Cognitive and motor processes are essential for athletic performance. Among the cognitive processes involved in athletic performance, attentional functioning has been the main research topic in the recent years. Experimental studies have reported the superior cognitive abilities of expert athletes, who are capable of quickly extracting important information, encode and retrieve relevant information more efficiently in comparison with non-experts (e.g. Collins 2002; Mann et al. 2007; Memmert 2009 for review). In addition, experts can modulate their cognitive and motor resources according to specific task demands better (Castiello and Umilta 1992). Gilia et al. (2011) found the differences in visuospatial attention in athletes engaged in open-compared to closed-skill sports and nonathletes. Among participants who responded to a computerized line-length judgment task, those authors observed that volleyball players responded significantly faster and more accurately, making a statistically significantly lower number of errors as compared with rowers and controls.

The studies mentioned above were trialled and tested using the fitlight training system to prove the efficacy of the product which proved to help increase focus performance. Not only can you use the computerised training protocols for improving athletic performance but you can track, measure and test your focus capacity and abilities. There are a number of different training options built into the system that allows you to track your own progression over a period of 3 months so you can see the exponential growth in your thinking capacity.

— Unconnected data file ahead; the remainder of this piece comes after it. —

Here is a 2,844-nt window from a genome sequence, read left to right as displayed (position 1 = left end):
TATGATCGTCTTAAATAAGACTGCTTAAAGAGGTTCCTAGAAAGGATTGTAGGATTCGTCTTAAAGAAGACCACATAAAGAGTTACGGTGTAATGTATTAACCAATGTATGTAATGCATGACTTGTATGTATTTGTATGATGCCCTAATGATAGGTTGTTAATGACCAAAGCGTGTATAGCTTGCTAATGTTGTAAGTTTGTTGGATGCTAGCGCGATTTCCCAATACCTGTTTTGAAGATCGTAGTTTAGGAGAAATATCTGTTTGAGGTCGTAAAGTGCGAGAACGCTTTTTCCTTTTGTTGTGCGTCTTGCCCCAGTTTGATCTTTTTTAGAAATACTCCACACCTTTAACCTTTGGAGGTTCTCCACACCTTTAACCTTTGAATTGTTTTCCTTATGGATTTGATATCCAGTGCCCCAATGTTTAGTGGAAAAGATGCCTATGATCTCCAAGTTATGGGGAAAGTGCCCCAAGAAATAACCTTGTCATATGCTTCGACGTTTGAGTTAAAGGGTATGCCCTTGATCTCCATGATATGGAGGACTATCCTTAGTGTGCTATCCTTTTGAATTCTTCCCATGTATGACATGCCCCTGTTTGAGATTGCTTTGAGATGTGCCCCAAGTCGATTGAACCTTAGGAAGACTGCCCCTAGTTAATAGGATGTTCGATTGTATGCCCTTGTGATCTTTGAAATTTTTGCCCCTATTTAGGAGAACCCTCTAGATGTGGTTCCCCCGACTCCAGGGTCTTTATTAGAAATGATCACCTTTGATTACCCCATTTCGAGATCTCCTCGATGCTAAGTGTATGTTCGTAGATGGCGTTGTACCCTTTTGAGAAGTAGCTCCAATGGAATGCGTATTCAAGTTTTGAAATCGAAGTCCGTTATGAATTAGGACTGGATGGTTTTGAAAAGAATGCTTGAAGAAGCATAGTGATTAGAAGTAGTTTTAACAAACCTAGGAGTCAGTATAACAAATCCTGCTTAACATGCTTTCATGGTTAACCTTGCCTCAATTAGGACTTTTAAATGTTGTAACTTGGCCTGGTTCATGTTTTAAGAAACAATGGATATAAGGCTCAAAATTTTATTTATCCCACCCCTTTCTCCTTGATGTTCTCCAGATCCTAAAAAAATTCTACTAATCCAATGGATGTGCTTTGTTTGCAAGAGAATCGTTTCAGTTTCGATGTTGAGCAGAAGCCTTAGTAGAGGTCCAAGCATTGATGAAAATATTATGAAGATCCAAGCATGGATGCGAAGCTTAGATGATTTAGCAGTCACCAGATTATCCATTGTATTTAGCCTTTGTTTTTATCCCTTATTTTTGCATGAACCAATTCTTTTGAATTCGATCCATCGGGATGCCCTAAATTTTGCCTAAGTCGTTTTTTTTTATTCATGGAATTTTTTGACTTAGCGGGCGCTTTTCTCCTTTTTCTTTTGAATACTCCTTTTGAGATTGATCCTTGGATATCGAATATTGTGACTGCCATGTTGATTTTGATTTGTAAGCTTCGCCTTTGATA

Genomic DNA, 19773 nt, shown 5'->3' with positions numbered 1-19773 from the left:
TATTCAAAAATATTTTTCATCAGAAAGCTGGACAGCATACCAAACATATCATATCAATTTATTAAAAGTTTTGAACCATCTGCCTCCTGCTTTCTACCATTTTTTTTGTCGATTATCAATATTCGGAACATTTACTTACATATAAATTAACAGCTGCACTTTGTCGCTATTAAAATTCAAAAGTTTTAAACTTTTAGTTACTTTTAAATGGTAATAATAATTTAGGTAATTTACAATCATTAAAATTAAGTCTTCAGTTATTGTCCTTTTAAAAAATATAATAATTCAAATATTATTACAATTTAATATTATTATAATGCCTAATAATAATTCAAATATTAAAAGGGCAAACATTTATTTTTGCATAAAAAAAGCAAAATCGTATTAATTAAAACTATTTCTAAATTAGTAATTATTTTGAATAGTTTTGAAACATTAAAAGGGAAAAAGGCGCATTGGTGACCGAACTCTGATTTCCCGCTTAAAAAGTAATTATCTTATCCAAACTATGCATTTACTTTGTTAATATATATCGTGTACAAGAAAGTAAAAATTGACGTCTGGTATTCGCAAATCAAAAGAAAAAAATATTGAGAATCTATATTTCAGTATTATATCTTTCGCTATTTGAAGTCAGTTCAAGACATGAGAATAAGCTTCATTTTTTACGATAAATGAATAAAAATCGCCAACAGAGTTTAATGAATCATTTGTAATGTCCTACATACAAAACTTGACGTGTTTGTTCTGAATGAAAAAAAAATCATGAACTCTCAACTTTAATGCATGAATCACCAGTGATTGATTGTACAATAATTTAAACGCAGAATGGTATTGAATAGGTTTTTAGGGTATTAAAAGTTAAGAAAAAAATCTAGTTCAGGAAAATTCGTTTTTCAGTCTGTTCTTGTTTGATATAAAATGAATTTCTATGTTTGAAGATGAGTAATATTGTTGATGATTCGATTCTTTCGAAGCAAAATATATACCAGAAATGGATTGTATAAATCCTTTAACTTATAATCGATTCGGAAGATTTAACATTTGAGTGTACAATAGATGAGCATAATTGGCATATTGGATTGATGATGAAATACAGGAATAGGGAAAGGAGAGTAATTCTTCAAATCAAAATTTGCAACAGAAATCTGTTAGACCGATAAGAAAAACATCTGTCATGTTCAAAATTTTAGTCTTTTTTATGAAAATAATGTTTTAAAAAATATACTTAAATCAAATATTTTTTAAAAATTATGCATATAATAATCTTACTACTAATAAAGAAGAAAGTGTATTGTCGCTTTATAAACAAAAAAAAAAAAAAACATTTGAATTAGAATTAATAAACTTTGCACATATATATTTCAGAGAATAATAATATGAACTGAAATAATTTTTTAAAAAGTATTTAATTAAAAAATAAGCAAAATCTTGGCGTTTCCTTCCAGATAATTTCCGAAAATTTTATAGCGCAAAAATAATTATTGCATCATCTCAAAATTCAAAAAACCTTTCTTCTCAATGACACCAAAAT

The study outlined at the end of this article examines the ability to maintain attention during a serial reaction time task performance in expert handball players and non-athletes. Participants performed a protocol with the FITLIGHT Trainer™ consisted of 10 series of simple motor reaction task to visual stimuli. Each of the 10 series included 22 reactions. Ability to maintain attention was determined by analyzing the variability in results during testing, e.g. the total time of test execution and the average reaction time to visual stimulus in each subsequent series.

Why you should be training your focus and attention on a daily basis